07.12.2009Zabihi v Janzemini  EWHC 3471 (Ch)
Key issues: assignment of costs orders, champerty, High Court
In this case the Claimant issued proceedings against two Defendants, but was unsuccessful against the 2nd Defendant. The 2nd Defendant was therefore awarded costs, which they assigned to the 1st Defendant for £1.00.
The Claimant submitted that this amount to champerty because the amount to be paid to the 2nd Defendant was not known at the time and so would lead to further litigation.
It was held that it was a valid assignment and could not be classed as champerty.
04.12.2009Riniker v Employment Tribunals and Regional Chairmen  EWCA Civ 1450
Key issues: Court of Appeal, Failure to acknowledge a claim
This case was an appeal over costs against a failed judicial review of a decision to transfer proceedings – against the Claimant’s wishes – from central London to Watford.
The Defendant served an Acknowledgment of Service, but was 3 days out of time. However, the judicial review was, in any event, rejected.
The Claimant continued her appeal, stating that the Acknowledgment was served out of time, which the Defendant accepted. The hearing took place, but due to illness the Claimant did not attend, and the appeal was rejected, with the Defendant being awarded costs.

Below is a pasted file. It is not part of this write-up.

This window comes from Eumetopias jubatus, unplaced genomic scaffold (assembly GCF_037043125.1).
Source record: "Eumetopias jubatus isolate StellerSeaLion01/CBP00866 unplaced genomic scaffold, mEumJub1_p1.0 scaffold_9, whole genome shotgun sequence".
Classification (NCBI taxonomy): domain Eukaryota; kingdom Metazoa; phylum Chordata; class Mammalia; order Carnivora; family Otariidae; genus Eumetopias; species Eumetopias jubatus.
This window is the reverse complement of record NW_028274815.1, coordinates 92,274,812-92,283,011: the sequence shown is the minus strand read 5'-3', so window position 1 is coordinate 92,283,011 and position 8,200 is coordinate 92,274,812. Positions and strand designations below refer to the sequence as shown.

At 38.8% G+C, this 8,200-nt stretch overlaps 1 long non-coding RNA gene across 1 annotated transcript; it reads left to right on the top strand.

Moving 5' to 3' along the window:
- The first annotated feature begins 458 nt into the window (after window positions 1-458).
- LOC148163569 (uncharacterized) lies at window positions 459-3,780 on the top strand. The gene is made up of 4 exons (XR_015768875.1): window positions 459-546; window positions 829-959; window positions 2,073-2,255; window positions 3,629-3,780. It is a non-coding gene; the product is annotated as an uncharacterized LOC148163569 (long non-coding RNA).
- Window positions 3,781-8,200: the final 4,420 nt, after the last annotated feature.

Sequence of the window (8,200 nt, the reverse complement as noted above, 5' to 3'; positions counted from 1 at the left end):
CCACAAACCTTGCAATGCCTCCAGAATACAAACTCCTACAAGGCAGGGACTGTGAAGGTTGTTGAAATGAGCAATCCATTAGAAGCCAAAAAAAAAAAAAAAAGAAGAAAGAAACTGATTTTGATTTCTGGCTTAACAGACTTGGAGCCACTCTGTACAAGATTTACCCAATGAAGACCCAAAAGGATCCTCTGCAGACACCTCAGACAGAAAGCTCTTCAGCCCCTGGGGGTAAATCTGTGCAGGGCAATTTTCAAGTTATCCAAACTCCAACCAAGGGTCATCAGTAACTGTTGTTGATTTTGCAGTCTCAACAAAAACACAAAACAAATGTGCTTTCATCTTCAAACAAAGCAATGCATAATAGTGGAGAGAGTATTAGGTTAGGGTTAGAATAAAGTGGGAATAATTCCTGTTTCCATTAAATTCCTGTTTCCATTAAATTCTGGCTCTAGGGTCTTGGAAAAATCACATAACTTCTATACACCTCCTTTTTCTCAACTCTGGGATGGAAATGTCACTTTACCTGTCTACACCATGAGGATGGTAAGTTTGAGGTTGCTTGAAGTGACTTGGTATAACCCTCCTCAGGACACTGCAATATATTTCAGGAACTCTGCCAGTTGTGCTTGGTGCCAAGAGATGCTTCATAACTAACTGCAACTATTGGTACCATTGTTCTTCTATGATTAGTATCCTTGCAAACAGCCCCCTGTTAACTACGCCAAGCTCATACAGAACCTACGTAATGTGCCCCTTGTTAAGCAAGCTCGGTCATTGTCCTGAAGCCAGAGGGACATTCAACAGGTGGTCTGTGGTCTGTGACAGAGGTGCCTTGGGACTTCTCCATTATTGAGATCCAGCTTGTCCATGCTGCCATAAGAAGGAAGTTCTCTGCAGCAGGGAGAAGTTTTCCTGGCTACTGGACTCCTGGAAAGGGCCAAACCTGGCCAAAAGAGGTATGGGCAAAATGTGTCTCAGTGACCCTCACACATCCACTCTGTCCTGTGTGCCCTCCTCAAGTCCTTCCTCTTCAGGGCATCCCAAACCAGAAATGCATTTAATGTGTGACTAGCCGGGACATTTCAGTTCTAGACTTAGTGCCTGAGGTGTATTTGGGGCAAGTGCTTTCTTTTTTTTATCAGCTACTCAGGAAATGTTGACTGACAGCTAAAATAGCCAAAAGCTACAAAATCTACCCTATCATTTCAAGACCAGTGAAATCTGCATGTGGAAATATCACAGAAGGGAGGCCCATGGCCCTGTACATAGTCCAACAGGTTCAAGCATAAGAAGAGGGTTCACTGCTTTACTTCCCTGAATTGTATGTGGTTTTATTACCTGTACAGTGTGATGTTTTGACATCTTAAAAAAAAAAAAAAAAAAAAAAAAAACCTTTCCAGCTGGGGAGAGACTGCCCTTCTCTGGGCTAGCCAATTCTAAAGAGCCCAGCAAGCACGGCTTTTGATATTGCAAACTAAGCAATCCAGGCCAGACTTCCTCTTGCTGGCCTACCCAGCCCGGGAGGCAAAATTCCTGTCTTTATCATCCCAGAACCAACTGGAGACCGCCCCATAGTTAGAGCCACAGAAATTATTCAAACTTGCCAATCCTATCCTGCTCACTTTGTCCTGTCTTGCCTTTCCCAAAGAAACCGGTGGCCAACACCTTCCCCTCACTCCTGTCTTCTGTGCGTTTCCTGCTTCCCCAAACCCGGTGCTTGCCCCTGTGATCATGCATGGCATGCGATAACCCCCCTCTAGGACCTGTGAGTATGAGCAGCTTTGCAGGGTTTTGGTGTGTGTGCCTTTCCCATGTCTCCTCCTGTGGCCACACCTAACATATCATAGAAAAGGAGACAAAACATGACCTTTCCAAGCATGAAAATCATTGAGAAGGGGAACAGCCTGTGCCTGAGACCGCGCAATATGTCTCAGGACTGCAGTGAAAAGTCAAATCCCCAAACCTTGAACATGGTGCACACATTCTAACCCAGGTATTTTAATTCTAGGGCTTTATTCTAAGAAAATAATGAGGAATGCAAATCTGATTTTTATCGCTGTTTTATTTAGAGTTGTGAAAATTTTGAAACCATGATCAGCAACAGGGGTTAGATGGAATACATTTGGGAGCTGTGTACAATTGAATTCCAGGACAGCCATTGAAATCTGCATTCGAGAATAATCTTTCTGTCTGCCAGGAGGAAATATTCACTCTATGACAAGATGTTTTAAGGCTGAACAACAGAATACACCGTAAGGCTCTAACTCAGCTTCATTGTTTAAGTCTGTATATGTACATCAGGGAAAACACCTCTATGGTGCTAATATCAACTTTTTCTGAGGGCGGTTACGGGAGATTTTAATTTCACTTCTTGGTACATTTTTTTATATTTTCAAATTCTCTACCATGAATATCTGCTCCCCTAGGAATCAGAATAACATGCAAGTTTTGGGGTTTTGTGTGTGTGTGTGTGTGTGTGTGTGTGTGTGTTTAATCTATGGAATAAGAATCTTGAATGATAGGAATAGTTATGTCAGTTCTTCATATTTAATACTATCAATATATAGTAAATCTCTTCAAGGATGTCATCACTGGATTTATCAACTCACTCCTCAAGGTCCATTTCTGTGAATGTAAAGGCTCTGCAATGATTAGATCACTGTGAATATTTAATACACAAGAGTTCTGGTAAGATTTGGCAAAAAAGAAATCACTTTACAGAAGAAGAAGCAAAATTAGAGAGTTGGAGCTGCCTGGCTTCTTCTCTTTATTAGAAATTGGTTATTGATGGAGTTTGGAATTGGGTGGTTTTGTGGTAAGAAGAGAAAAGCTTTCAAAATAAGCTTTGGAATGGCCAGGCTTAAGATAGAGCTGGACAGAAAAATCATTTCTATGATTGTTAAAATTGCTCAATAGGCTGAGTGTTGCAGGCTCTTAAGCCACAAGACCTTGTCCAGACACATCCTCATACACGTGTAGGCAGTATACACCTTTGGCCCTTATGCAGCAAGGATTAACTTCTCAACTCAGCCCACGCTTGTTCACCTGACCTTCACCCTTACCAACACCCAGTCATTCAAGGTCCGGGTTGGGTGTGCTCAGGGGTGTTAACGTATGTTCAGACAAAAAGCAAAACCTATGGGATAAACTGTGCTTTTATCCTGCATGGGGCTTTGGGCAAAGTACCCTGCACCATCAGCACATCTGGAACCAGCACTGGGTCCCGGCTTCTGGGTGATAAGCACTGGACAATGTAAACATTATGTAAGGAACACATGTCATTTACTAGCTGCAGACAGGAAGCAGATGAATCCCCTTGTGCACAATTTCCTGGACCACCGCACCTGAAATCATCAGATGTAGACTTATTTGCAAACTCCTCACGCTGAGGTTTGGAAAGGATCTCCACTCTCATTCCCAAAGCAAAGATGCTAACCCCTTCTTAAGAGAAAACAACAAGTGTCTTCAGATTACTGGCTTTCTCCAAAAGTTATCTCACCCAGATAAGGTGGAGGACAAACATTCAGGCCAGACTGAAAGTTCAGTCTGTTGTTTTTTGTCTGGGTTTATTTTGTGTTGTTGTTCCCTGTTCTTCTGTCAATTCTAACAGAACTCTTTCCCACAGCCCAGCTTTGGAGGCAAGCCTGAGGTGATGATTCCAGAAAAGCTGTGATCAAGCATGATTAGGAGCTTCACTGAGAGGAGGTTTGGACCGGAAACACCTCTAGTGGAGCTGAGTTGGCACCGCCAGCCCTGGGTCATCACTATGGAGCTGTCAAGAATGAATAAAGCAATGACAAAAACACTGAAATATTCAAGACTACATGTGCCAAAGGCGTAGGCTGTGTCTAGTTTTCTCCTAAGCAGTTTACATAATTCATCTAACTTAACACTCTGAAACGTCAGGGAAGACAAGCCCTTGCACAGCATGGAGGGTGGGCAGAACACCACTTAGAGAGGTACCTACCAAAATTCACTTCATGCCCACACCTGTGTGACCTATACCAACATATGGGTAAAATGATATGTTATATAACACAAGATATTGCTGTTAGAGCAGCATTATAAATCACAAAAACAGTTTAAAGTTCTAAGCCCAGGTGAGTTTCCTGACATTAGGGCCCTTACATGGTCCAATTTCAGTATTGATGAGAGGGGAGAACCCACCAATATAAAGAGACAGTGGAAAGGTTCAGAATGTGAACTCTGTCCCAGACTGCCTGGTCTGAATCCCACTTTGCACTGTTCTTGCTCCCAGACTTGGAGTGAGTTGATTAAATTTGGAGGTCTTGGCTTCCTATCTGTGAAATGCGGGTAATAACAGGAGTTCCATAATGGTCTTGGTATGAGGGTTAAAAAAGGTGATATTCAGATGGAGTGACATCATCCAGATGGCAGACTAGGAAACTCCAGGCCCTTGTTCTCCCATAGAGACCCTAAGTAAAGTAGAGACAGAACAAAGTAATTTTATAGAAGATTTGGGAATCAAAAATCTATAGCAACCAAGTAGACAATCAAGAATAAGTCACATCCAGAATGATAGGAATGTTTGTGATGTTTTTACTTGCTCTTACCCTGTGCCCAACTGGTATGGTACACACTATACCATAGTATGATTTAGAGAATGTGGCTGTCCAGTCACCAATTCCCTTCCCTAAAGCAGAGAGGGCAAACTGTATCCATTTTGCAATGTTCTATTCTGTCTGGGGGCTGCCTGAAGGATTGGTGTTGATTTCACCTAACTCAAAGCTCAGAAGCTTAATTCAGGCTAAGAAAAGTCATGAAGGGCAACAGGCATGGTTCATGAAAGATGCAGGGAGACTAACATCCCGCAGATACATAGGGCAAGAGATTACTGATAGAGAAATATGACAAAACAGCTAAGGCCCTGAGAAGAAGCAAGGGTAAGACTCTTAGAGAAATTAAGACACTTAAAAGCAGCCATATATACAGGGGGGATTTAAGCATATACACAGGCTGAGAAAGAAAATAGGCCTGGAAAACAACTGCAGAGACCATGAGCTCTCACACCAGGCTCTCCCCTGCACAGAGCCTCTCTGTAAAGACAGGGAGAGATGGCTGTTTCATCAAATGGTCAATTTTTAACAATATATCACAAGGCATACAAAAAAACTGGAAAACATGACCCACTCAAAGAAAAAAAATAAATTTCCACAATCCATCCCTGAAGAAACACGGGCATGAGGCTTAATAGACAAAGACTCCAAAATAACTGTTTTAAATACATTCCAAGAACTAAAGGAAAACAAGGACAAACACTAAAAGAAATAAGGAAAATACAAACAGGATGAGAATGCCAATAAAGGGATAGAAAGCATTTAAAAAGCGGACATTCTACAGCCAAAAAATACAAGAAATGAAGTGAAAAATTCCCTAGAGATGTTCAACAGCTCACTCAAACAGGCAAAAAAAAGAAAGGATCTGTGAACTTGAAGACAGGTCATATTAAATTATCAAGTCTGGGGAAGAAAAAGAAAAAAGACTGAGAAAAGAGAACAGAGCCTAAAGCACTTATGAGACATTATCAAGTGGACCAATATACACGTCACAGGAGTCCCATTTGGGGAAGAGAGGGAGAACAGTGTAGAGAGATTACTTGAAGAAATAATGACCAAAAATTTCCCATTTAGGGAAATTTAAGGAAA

The Order was drawn up by the Court, which, amongst other things, stated that costs were summarily assessed, and included the costs of the hearing. However, the Defendant only attended because they filed the Acknowledgment out of time, and so needed the Court’s permission to attend the hearing.
The Claimant appealed this Order, but was rejected. She further appealed and a hearing was held. This further appeal was upheld because the judge at first instance did not consider the impact on the Defendant’s claim for costs of the Acknowledgment being filed out of time.
02.12.2009Beresford and Smith v (1) Solicitors’ Regulation Authority (2) The Law Society  EWHC 3155 (Admin)
Key issues: advice to client, CFA, High Court, success fee
The Appellants in this matter were solicitors who acted for miners in relation to industrial disease claims against the ex-Coal Board.
A scheme had been set up by the Department of Trade & Industry to deal with these. The scheme allowed for costs and ensured that there was no prospect of an adverse costs order. However, the Claimants entered into CFAs with their clients, stating that success fees would be taken out of any damages payment, and it was not explained to the clients that other solicitors would be willing to act for them without a CFA.
The solicitors were subsequent found guilty of misconduct, which was the subject of the appeal.
The appeal was dismissed stating that their clients would not be in a position to consider whether they should enter into a CFA without a full explanation and also any success fee would be minimal.
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